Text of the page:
Nike sent photographer, Jason Hill, to capture the moments during this special day. You can check out the photos on our Flickr site here.
Happy National Mentoring Month! We recently had the chance to catch up with the 2018 Big Brother of the Year, Randy Rene, on what it’s been like to be a Big to his Little Brother Henry.
Recently I read a quote from Ayesha Siddiqi that said, “Be the person you needed when you were younger.” That really sums it up for me, as I became a Big to my Little Brother Henry in 2016, so I could be there for someone who needed a bro, friend, listener, and coach. Looking back, I was fortunate to have a couple of key mentors when I was a child, and especially as a teen, that helped me through some tough and trying times.
I met Henry when he was in the third grade, and he is now a freshman in high school! I’ve seen him grow from a child into an incredible young man. When we first met, Henry was quite shy around others and nervous about trying new things. Over the years I’ve done my best to gently introduce new agreed-upon challenges along the way. In third grade, he was nervous to learn and play kickball and now he fearlessly wants to drive go-karts. It’s an amazing transformation to witness and be a part of.
I have a hard time pinpointing any one moment over another, as Henry and I have a great time every time we meet up. Yet, out of all the things we do, every time we meet up it starts with going out for breakfast someplace. We tell jokes, Henry tries new foods, we talk about his school and my work, and generally just hang out. I love starting our day by catching up.
Being a Big is about listening, coaching, and having fun with your Little. It is a wonderful and humbling learning experience, learning what it’s like being a young person in today’s world. It is an honor to share some wisdom along the way. Keep an open mind, ask questions, and LISTEN to understand, and meet your Little as an equal, and you’ll have a great time.
When Randy and Henry won Big and Little of the year in 2018, Henry shared this:
“My Big Brother and I do a lot of fun things together when we are at school and at his work. My favorite time together was when he invited me and my mom to go to his college graduation. This was a very special day for my Big Brother, and I am proud of him. Because of him, I want to graduate high school and I also want to go to college and graduate.”
Thank you for being an incredible Big Brother to Henry, Randy! To start your application to become a Big, click here!
Over the holidays we had so many special moments within our community in support of mentorship. One big highlight was a holiday surprise from a mother whose four boys were matched in our program back in 2005!
Raising four young boys, as a single mother, was no easy feat for Abieyuwa Odighizuwa. Knowing that her boys needed positive male role models in their lives, Abie reached out to BBBS CNW to sign them up for a mentor to help guide them through middle school and high school.
Now, as adults, Owamagbe, Ighodaro, Ihoghama, and Osawaru have become champions in their communities, with their families, and in their chosen professions. Two of her sons have even made it to the NFL! Owamagbe played for the New York Giants, and Osawaru currently plays for the Dallas Cowboys!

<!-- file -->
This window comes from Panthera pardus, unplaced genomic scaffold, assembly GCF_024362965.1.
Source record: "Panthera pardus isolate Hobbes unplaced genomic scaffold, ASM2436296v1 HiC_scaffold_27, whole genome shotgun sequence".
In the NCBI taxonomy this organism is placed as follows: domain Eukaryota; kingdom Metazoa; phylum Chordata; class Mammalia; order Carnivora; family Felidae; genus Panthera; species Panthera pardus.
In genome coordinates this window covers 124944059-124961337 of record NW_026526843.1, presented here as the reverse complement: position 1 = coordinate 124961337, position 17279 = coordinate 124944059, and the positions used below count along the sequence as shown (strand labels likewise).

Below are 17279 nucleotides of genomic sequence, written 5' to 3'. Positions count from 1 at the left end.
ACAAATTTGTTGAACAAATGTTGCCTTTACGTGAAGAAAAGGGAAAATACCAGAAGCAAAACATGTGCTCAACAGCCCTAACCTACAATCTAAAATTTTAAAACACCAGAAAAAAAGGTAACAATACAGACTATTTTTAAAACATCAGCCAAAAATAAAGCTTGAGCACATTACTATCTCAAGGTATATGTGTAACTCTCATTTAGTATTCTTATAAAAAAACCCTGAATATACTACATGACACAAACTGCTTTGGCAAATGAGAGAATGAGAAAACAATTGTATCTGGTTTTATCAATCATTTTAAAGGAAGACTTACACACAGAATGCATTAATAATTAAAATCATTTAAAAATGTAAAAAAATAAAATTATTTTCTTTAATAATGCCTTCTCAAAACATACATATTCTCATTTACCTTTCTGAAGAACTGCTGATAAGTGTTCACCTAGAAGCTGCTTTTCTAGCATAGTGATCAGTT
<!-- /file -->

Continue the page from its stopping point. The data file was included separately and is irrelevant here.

Abieyuwa has always had a passion for service and recently founded the Odighizuwa Foundation to give back to her community, and other single mothers like her. Having walked in their shoes, Abie was thrilled for the opportunity to gift seven single mothers from the BIPOC community with a special holiday surprise, a gift card to Kroger, and holiday gifts for their families. The highlight of the reception was the opportunity for Abie and the community of single mothers, to share stories, messages of hope, and advice with one another.
“It was amazing to connect with the other moms, they were so excited to meet someone who has walked in their shoes,” shared Abie.
Abie greeted each attendee personally, awarding them with a $100 Kroger gift card for them to enjoy a holiday meal with their children. Big Brothers Big Sisters sent each attendee home with a gingerbread hour kit to make with their kids, a visa gift card, and a poinsettia.
The biggest gift of all was the opportunity to be in community with one another. Abie shared her experiences of having four boys in the program. She also gave wonderful advice to the other moms about how to set healthy boundaries, practice honesty, and how to clearly communicate as a family.
Carolina Adrianzen, Chief Programs Officer, reflected on the event sharing, “Having a parent coming back to give back was really a full circle moment for our agency. Seeing how these match relationships can develop over time really hit home with the moms and they were so inspired by how long Abie’s boys were matched with their Bigs!”
One of the moms who attended said, “I was so inspired to hear from Abie, whose boys have had such success in life. It really showed us the potential and impact of match relationships over time.”
It was encouraging for the moms to see another single mom starting a foundation to help others in the community. For Abie, it was a beautiful moment for her to mentor other single mothers, paying it forward.
At the end of the event, Abie walked around, shook everyone’s hand, greeted each mom with a warm hug, and offered kind words of encouragement. “Never give up hope! You’ve all got this.”
We look forward to hosting more events for parents to build community within BBBS in 2023.
We are thrilled to recognize Monica and Jeni as Big and Little Sisters of the year, celebrating the beautiful friendship they’ve developed over the last four years!